Carole Nash
Content Writer
Published: 30th April 2019

In the automobile industry it’s common practice to come up with concept vehicles to test new designs. All kinds of concept cars have been developed and one that stands out is the Ford Nucleon. Developed during the nuclear age, Ford wanted to tap into the power of nuclear energy, leading to the creation of a one of a kind car. We’re looking into the history of the vehicle to see how it was designed.

Design

In the 1950s, nuclear technology was a new concept with a lot of potential. Nuclear-fission technology was tipped to become the primary energy source in America and Ford planned to be at the forefront of the discussion. The company saw a future where petrol stations would be replaced with full service recharging stations. Cars with a reactor would need to be swapped out every 5000 miles.

Ford started working on their concept in 1957, with a small scale nuclear reactor being used for motion. The reactor came from a submarine, which acted as the inspiration for how the Nucleon was designed. The body had a sleek, aeronautic appearance, as seen from the fins on the back of the car. The overall theme was art deco, making the Nucleon look like something from the future. The interior involved a cabin that could seat an entire family.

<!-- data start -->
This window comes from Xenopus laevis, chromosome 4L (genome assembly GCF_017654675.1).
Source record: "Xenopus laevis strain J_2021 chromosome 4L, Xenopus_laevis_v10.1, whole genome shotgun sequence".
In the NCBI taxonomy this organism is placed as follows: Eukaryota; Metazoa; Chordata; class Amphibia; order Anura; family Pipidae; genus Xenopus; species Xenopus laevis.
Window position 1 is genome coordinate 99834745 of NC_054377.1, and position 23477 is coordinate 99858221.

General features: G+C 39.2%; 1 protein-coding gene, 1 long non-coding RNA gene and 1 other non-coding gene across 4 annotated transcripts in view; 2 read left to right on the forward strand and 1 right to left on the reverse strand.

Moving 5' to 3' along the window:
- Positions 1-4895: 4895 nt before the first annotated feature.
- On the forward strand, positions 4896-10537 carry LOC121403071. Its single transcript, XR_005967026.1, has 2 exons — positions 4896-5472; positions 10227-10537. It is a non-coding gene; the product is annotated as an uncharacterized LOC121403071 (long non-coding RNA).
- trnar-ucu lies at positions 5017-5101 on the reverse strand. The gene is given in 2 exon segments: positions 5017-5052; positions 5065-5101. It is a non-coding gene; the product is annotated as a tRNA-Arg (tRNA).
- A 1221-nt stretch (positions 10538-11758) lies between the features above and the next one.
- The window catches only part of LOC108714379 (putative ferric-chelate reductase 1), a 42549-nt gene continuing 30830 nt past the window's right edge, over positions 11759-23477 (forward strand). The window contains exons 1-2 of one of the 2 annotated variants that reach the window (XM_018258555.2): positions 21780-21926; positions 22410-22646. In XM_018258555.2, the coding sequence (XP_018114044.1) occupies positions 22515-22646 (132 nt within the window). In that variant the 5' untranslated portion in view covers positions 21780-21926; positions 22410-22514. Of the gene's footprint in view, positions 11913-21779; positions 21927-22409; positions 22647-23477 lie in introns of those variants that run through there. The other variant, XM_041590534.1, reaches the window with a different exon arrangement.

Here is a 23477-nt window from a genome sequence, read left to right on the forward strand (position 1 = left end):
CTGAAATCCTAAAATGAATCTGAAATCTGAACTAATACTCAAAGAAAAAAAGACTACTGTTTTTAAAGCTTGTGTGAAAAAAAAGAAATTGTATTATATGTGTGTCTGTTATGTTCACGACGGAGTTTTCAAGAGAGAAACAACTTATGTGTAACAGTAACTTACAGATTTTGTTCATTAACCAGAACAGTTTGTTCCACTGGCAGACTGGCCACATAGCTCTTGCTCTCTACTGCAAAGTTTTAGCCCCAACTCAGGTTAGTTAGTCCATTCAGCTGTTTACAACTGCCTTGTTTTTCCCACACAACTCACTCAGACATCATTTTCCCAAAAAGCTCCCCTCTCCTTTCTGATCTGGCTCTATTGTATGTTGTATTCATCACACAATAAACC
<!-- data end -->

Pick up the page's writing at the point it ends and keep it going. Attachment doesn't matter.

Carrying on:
Uranium would have powered the Nucleon, with the reactor superheating steam. This would rotate a pair of turbines to power the car, activating a process known as the indirect cycle. The biggest turbine was responsible for powering the wheels and a smaller unit took care of the electrical systems.

Place in pop culture

It’s important to remember that the dangers of nuclear waste weren’t well documented in the 1950s. As people became aware of the hazards of nuclear energy, Ford realised that their concept wasn’t viable. The Nucleon never got beyond a few technical drawings and scale models.

Today, a mock-up version of the car can be viewed in the Henry Ford Museum in Dearborn, Michigan. The Nucleon has also found a place in pop culture, inspiring the nuclear cars in the Fallout game series. For example, in-game billboards advertise the fictional Chryslus Corvega Atomic V8.

Image Credit: autoclassics.com